Did anyone else count nine? Maybe Kurt Russell isn’t considered hateful since he always appears to be telling the truth? But he does punch Daisy in the face a lot of times (to the great amusement of the Alamo crowd). So if we count him, there’s the seven star actors mentioned in the trailer, plus the definitely hateful Mexican Bob (Demián Bichir, Castro in Che), and certainly-hateful not-surprise (since there are opening credits, though when he showed up three hours later I’d just about forgotten) guest star Tater Channing. So I suppose the title is meant to throw you off, as is most of the script.
I got to see the little-known 35mm roadshow version, though now having seen it, I wouldn’t cry to lose ten minutes of footage and the intermission. Alamo’s a cool place, though they ran out of half the stuff we ordered and came crawling down the floor to let us know, which all seemed awkward. Mostly it was fabulous to sit front row watching a great-looking 35mm widescreen film from a perfect print.
Let’s keep this short: bounty-hunter Kurt Russell transporting criminal Jennifer Jason Leigh picks up fellow bounty-hunter Sam Jackson and would-be-sheriff Walt Goggins on the way to a rest stop to wait out a blizzard. Waiting there are, as we find out in the second half, an ambush of J.J. Leigh’s compatriots pretending to be random travelers, including hangman Tim Roth, quiet cowboy Michael Madsen and the aforementioned Bob… and confederate general Bruce Dern, a genuinely random traveler searching for his son. Also, Leigh’s outlaw brother Tater is hiding in the basement. Everyone gets shot except Kurt Russell gets poisoned and Leigh gets hanged by ragged, barely-survivors Goggins and Jackson, who reluctantly team up as the plot unfolds. Partly an homage to The Thing (Kurt Russell trapped in snow, nobody being who they say they are). Oh also Zoë Bell of Death Proof appears with others in a flashback massacre. And haha, QT cast a guy named Stark to play a naked man in the flashback leading to Dern’s death just before intermission.
The actors are all perfect for their roles. I’ve barely seen JJ Leigh since the great eXistenZ, though she was one of a hundred confusing people and things in Synecdoche, New York. So the film is well-shot, though confined to the damned cabin for most of its runtime, and the new Ennio Morricone music is lovely, though sparsely used, and the actors are super, though their characters are truly hateful. So I’m not sure what to make of this, or why it’s the movie Tarantino felt he had to make right now. There’s a lot to talk about, and Glenn Kenny takes a great shot at covering it.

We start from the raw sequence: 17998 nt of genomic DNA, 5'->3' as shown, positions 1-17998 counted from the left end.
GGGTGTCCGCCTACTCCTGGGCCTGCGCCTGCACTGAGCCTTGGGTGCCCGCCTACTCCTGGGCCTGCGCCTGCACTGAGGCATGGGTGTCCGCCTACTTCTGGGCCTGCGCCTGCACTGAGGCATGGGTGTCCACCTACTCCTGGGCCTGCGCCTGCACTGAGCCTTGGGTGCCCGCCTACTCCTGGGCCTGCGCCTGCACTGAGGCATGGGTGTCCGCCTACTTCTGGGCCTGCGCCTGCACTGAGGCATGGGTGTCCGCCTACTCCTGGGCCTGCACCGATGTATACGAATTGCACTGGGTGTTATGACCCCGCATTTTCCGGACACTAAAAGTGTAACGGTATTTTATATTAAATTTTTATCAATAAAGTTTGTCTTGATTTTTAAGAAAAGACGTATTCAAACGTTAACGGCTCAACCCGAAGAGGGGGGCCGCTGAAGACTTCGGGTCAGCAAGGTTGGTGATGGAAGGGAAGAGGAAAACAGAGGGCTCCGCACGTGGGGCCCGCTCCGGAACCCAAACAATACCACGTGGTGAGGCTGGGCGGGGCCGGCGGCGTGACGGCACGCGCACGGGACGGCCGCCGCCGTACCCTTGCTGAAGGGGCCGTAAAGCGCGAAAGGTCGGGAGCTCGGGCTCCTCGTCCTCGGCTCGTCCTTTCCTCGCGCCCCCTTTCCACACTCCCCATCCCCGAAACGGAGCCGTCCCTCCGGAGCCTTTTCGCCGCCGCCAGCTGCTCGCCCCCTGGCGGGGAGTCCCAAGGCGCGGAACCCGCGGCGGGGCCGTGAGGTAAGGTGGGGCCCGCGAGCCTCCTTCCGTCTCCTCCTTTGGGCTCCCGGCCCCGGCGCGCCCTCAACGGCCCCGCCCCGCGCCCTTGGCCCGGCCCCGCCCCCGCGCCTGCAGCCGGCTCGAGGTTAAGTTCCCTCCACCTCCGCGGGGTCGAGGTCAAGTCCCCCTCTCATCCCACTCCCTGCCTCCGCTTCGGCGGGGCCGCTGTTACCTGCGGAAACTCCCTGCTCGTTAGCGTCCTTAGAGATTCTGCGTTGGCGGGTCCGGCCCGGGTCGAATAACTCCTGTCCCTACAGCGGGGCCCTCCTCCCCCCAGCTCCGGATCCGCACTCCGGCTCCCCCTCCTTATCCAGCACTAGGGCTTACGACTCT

Sam Adams, in an article amazingly titled “Fear of a Black Dingus” (just beating Cinema Scope’s headline “You’ve Gotta Be Fucking Kidding Me”): “Tarantino has never worked so strenuously to get a rise out of his audience … Watching The Hateful Eight is a little like being [Bruce Dern], knowing that Tarantino wants you to jump, and feeling like a sucker when you do.”
J. Reichert in Reverse Shot:
So, after his biggest box-office success, one of our most obnoxious filmmakers made a movie whose worldview lines up with the Republican presidential debates or a Donald Trump rally … It functions as the opposite of Reverse Shot’s best film of the year, In Jackson Heights, which shows Americans our best selves. The Hateful Eight may not be the Quentin Tarantino film anyone wanted, but it may be the Quentin Tarantino film we deserved.
A. Nayman in Cinema Scope:
One possible way to approach the pachydermous beast that is The Hateful Eight is as a hybrid tribute to/remake of Carpenter’s The Thing … And one possible way to look at Tarantino at this point is as the artistic equivalent of Carpenter’s parasite: an unscrupulous shape-shifter who will throw on any disguise that suits his purposes before moving on, leaving the host party hollowed out as he proceeds on his relentless mission of conquest … This is Tarantino’s most audience-alienating film to date. A line from The Thing springs to mind: “I don’t know what the hell’s in there… but it’s weird and pissed off, whatever it is.”
Between watching Hateful Eight and getting this post online we also saw Inglorious Basterds at the Alamo, since they’re having a Tarantino fest to celebrate Hateful’s release. Fassbender made more of an impression this time, since now I know who he is. I’d forgotten Waltz’s defecting to the allies at the end, and personally planting one of the basterds’ bombs under Hitler’s chair. Katy was surprised to like the movie, despite all its graphic violence.